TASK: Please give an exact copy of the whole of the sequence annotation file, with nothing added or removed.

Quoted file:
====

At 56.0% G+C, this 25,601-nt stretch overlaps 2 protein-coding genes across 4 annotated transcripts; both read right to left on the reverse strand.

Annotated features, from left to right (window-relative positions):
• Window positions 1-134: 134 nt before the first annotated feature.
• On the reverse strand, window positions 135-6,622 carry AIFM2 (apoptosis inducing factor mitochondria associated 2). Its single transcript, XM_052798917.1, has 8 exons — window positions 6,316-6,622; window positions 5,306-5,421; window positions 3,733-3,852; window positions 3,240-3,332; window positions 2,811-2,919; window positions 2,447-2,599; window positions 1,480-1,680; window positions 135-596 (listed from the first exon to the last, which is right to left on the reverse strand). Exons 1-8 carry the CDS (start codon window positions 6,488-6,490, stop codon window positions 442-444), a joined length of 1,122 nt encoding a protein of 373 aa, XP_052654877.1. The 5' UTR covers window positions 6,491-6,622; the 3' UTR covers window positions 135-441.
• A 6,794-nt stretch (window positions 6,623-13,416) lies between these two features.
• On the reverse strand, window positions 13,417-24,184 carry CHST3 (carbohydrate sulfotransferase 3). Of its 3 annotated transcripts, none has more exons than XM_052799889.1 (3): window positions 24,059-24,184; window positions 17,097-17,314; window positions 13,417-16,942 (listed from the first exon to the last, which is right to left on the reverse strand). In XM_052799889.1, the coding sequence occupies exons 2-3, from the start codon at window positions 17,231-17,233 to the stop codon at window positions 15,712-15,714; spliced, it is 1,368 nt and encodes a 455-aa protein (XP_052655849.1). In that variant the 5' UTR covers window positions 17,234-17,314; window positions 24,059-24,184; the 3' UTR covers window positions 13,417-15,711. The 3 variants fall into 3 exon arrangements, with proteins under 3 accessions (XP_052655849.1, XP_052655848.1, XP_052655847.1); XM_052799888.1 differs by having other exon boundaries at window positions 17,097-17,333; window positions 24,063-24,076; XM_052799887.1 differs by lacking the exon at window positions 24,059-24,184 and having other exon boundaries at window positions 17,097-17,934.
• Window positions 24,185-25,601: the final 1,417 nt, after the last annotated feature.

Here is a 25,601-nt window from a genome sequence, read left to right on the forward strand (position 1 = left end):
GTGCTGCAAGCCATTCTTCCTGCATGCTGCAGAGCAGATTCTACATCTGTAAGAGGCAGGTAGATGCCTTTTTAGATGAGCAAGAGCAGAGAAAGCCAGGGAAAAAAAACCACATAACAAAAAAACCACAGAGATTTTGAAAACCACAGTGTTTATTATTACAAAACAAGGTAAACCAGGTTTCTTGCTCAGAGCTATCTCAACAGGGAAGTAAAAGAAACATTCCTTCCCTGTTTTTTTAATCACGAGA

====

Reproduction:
At 56.0% G+C, this 25,601-nt stretch overlaps 2 protein-coding genes across 4 annotated transcripts; both read right to left on the reverse strand.

Annotated features, from left to right (window-relative positions):
• Window positions 1-134: 134 nt before the first annotated feature.
• On the reverse strand, window positions 135-6,622 carry AIFM2 (apoptosis inducing factor mitochondria associated 2). Its single transcript, XM_052798917.1, has 8 exons — window positions 6,316-6,622; window positions 5,306-5,421; window positions 3,733-3,852; window positions 3,240-3,332; window positions 2,811-2,919; window positions 2,447-2,599; window positions 1,480-1,680; window positions 135-596 (listed from the first exon to the last, which is right to left on the reverse strand). Exons 1-8 carry the CDS (start codon window positions 6,488-6,490, stop codon window positions 442-444), a joined length of 1,122 nt encoding a protein of 373 aa, XP_052654877.1. The 5' UTR covers window positions 6,491-6,622; the 3' UTR covers window positions 135-441.
• A 6,794-nt stretch (window positions 6,623-13,416) lies between these two features.
• On the reverse strand, window positions 13,417-24,184 carry CHST3 (carbohydrate sulfotransferase 3). Of its 3 annotated transcripts, none has more exons than XM_052799889.1 (3): window positions 24,059-24,184; window positions 17,097-17,314; window positions 13,417-16,942 (listed from the first exon to the last, which is right to left on the reverse strand). In XM_052799889.1, the coding sequence occupies exons 2-3, from the start codon at window positions 17,231-17,233 to the stop codon at window positions 15,712-15,714; spliced, it is 1,368 nt and encodes a 455-aa protein (XP_052655849.1). In that variant the 5' UTR covers window positions 17,234-17,314; window positions 24,059-24,184; the 3' UTR covers window positions 13,417-15,711. The 3 variants fall into 3 exon arrangements, with proteins under 3 accessions (XP_052655849.1, XP_052655848.1, XP_052655847.1); XM_052799888.1 differs by having other exon boundaries at window positions 17,097-17,333; window positions 24,063-24,076; XM_052799887.1 differs by lacking the exon at window positions 24,059-24,184 and having other exon boundaries at window positions 17,097-17,934.
• Window positions 24,185-25,601: the final 1,417 nt, after the last annotated feature.

Here is a 25,601-nt window from a genome sequence, read left to right on the forward strand (position 1 = left end):
GTGCTGCAAGCCATTCTTCCTGCATGCTGCAGAGCAGATTCTACATCTGTAAGAGGCAGGTAGATGCCTTTTTAGATGAGCAAGAGCAGAGAAAGCCAGGGAAAAAAAACCACATAACAAAAAAACCACAGAGATTTTGAAAACCACAGTGTTTATTATTACAAAACAAGGTAAACCAGGTTTCTTGCTCAGAGCTATCTCAACAGGGAAGTAAAAGAAACATTCCTTCCCTGTTTTTTTAATCACGAGA